Twopenny – A pale, small beer introduced to London from the country in the eighteenth century at fourpence a quart.

Wallop – Mild ale.

Wassail – Hot ale flavoured with sugar, nutmeg and roasted apples.

What’s Yours? – An invitation which sums up the companionable atmosphere of a public house.

Wort – The solution of mash extract in water, derived from the grist in the mash tuns.

Image from Tom & Jerry’s Life in London courtesy  Bishopsgate Institute

8 Responses leave one →
  1. Valery permalink
    November 26, 2021

    What a glossary! Many thanks for that.

  2. November 26, 2021

    Wonderful terms from the pub scene. I didn’t even know most of them. — In dumb times like today, you should become a “crawler” …

    Love & Peace

  3. Milo permalink
    November 26, 2021

    Excellent. You missed out “What’s ‘Jaws”? which is what people like me react to with a jaunty “pint of Stella” please rather than a “It was a gigantic movie of the mid 70’s which launched the career of a fine director called Steven Spielberg.”

  4. Peter Holford permalink
    November 26, 2021

    The sizes of the barrels was a nice reminder – I had become a bit hazy about these delightfully non-metric quantities. As a young boy I used to watch my uncle manoeuvre barrels (22 gallons) in his pub cellar – not easy. In Manchester the Holt’s Brewery delivered its bitter in hogsheads (54 gallons) and that was a serious business in dropping one of those from the dray to the cellar. But a butt? Did breweries ever deliver those? By my reckoning that’s half a ton of beer!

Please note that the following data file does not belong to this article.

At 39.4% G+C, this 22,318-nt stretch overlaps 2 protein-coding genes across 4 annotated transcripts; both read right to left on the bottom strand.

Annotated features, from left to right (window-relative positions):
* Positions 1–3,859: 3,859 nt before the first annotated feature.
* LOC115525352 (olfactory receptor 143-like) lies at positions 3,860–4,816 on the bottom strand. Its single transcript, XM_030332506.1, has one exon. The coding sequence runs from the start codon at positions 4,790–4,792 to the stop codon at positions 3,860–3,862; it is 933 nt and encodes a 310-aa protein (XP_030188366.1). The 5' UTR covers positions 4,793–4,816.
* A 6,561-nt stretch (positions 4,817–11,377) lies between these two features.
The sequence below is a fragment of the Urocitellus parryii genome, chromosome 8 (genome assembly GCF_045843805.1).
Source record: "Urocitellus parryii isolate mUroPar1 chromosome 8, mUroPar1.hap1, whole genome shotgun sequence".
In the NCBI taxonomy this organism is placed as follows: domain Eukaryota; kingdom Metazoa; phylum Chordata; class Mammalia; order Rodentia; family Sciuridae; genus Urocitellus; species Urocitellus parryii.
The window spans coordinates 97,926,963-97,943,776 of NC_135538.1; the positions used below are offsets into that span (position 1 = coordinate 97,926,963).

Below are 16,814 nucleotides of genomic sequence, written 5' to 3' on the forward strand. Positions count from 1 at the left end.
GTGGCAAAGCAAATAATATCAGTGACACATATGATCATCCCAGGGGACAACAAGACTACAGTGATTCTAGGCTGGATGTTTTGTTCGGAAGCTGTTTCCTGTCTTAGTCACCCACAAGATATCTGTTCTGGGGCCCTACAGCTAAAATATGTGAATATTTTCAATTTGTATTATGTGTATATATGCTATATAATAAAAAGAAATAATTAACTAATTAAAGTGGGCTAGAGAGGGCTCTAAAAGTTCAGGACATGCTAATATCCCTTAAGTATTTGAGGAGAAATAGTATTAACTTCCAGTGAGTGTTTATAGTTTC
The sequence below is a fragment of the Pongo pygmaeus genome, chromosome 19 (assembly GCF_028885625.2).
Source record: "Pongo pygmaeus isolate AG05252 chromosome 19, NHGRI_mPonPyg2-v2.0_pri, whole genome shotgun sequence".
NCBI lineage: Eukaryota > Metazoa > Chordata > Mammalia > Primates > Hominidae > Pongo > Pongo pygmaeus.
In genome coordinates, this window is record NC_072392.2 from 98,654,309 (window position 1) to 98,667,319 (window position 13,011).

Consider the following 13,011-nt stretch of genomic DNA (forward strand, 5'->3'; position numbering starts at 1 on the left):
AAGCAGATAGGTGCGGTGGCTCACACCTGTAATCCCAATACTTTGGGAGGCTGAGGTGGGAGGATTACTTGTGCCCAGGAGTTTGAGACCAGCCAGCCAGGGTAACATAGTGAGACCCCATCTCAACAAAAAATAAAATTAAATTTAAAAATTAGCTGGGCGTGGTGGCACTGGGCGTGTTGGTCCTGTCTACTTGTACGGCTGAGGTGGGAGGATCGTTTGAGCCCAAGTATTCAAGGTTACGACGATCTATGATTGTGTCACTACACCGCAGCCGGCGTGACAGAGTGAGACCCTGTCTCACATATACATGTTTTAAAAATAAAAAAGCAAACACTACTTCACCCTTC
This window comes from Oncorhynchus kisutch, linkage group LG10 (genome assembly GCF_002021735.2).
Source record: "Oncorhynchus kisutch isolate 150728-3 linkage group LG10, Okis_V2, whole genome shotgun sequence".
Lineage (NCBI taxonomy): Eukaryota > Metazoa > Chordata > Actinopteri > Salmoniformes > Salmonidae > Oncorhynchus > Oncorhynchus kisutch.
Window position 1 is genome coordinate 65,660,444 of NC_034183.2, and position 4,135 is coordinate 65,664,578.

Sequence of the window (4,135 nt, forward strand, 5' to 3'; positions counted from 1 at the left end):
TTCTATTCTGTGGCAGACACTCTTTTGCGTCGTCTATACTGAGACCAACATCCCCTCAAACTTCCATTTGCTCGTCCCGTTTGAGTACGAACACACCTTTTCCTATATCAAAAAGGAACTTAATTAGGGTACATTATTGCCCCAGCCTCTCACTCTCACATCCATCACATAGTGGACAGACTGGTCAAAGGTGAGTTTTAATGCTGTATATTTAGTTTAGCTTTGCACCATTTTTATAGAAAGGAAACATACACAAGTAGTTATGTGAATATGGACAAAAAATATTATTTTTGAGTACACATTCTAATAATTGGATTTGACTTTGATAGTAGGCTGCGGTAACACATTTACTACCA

But there were bigger barrels. In former times there were huge barrels that beer was matured in for months on end. One was big enough to christen it with an inaugural banquet held inside the barrel for a large number of people. In 1814 one of those barrels burst destroying a large area and killing eight people. Needless to say those barrels weren’t used for deliveries!

    See Wikipedia – London Beer Flood

  5. paul loften permalink
    November 26, 2021

    Is it not the worst?
    When you get a thirst
    And the only thing you can think
    Is I “feel like a drink”
    I could do with a beer
    If only the pubs were here
    However did they disappear?

  6. November 26, 2021

    GA, what a fun list of beer terminology. It reminded me of the many vocabulary lists (followed by quizzes, of course) that I made for my students. An example would be Poe’s “Cask of Amontillado” that contains many archaic terms for various vessels in which wine was kept.

  7. November 29, 2021

    Interesting definitions. I’ve heard someone acting a bit daft being called a Dipstick

  8. Colin Coxall permalink
    November 29, 2021

    You missed “bottoms up”. Said when raising g a glass bottomed tankard to ensure no coins were put in the beer that could get one inducted I to the navy.